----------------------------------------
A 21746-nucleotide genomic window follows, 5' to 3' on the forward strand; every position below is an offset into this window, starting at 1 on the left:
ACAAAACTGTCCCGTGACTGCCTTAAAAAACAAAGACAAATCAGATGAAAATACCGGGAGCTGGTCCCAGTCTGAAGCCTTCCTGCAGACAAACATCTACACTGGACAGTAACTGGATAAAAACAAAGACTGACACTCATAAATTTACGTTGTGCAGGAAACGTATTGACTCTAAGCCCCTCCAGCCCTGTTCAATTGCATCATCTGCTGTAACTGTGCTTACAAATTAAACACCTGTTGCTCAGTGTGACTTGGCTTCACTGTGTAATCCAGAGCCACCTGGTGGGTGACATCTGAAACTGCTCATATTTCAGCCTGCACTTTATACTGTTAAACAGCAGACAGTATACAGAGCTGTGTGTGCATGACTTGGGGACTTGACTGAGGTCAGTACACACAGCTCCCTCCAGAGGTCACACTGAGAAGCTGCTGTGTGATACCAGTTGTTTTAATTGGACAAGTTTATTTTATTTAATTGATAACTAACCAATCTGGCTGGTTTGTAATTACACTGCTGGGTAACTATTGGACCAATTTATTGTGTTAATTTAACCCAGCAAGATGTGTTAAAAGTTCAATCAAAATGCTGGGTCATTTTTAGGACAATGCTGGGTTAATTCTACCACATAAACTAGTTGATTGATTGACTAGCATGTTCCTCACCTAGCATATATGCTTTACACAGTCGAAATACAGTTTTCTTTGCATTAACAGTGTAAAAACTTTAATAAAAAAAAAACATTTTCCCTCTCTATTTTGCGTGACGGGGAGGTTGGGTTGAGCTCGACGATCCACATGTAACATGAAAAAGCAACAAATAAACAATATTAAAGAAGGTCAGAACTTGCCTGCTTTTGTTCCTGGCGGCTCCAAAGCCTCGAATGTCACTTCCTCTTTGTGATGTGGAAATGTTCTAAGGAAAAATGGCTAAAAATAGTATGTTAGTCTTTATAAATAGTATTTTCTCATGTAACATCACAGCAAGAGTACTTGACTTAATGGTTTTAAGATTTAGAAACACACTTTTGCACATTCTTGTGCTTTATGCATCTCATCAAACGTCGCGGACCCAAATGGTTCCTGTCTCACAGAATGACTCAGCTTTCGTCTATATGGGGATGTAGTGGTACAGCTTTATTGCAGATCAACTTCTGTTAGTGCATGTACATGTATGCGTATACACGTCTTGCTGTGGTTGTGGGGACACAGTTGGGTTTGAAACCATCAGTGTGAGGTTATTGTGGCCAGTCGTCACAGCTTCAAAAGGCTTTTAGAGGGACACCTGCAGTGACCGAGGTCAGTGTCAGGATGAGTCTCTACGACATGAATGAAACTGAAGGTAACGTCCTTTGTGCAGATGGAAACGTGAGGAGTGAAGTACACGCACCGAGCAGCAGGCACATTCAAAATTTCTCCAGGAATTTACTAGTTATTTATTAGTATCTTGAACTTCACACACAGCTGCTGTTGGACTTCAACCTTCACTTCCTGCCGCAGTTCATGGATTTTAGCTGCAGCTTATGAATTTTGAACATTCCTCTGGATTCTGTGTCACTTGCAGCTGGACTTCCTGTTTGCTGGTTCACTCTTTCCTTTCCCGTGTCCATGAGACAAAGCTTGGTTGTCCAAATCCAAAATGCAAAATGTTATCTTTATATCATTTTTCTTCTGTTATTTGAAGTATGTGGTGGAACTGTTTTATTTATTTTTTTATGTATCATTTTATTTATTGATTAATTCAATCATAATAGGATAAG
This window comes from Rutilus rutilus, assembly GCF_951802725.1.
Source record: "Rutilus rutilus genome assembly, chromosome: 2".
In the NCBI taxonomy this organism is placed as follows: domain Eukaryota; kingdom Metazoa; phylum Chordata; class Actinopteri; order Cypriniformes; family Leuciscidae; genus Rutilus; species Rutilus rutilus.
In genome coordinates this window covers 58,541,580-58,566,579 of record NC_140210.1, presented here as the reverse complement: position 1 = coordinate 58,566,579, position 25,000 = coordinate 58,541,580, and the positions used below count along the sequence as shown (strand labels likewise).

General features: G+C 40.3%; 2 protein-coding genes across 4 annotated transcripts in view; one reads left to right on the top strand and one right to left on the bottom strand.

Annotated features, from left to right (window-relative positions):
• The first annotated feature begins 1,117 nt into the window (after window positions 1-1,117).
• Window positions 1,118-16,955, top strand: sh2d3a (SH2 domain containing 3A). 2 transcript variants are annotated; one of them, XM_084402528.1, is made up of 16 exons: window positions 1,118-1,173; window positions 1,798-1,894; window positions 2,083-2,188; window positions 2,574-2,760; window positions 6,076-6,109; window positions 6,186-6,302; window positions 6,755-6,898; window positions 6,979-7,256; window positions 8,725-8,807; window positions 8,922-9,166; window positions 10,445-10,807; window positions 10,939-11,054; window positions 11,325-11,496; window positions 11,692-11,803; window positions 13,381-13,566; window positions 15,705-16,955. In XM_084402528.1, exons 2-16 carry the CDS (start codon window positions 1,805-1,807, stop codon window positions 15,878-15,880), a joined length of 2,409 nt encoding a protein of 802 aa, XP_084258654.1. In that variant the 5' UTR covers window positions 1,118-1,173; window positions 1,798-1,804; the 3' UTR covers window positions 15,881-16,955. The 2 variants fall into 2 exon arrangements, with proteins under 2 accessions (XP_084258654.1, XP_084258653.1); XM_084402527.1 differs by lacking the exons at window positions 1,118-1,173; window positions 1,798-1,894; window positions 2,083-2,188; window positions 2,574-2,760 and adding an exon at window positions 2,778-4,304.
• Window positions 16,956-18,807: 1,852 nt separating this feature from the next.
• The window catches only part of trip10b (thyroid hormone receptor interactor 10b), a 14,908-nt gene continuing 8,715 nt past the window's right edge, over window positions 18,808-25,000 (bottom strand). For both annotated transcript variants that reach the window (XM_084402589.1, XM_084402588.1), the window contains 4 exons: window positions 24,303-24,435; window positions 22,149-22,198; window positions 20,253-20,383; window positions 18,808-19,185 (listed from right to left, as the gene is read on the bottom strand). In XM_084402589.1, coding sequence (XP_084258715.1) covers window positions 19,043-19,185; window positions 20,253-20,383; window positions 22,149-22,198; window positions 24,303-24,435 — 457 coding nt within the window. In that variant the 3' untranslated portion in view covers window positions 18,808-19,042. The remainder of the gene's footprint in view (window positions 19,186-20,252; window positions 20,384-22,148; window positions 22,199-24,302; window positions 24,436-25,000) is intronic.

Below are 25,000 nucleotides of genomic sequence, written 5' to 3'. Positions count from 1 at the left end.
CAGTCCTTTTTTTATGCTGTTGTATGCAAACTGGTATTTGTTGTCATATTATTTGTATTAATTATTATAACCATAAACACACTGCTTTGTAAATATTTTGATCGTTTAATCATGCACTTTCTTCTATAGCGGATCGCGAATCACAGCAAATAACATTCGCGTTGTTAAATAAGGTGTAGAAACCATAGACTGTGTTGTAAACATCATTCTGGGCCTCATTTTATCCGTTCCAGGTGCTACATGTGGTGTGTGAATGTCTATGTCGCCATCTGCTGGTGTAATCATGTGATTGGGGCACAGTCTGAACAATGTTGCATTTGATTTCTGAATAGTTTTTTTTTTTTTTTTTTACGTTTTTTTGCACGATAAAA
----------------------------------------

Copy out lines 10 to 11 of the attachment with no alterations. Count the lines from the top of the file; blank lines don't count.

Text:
• Window positions 1,118-16,955, top strand: sh2d3a (SH2 domain containing 3A). 2 transcript variants are annotated; one of them, XM_084402528.1, is made up of 16 exons: window positions 1,118-1,173; window positions 1,798-1,894; window positions 2,083-2,188; window positions 2,574-2,760; window positions 6,076-6,109; window positions 6,186-6,302; window positions 6,755-6,898; window positions 6,979-7,256; window positions 8,725-8,807; window positions 8,922-9,166; window positions 10,445-10,807; window positions 10,939-11,054; window positions 11,325-11,496; window positions 11,692-11,803; window positions 13,381-13,566; window positions 15,705-16,955. In XM_084402528.1, exons 2-16 carry the CDS (start codon window positions 1,805-1,807, stop codon window positions 15,878-15,880), a joined length of 2,409 nt encoding a protein of 802 aa, XP_084258654.1. In that variant the 5' UTR covers window positions 1,118-1,173; window positions 1,798-1,804; the 3' UTR covers window positions 15,881-16,955. The 2 variants fall into 2 exon arrangements, with proteins under 2 accessions (XP_084258654.1, XP_084258653.1); XM_084402527.1 differs by lacking the exons at window positions 1,118-1,173; window positions 1,798-1,894; window positions 2,083-2,188; window positions 2,574-2,760 and adding an exon at window positions 2,778-4,304.
• Window positions 16,956-18,807: 1,852 nt separating this feature from the next.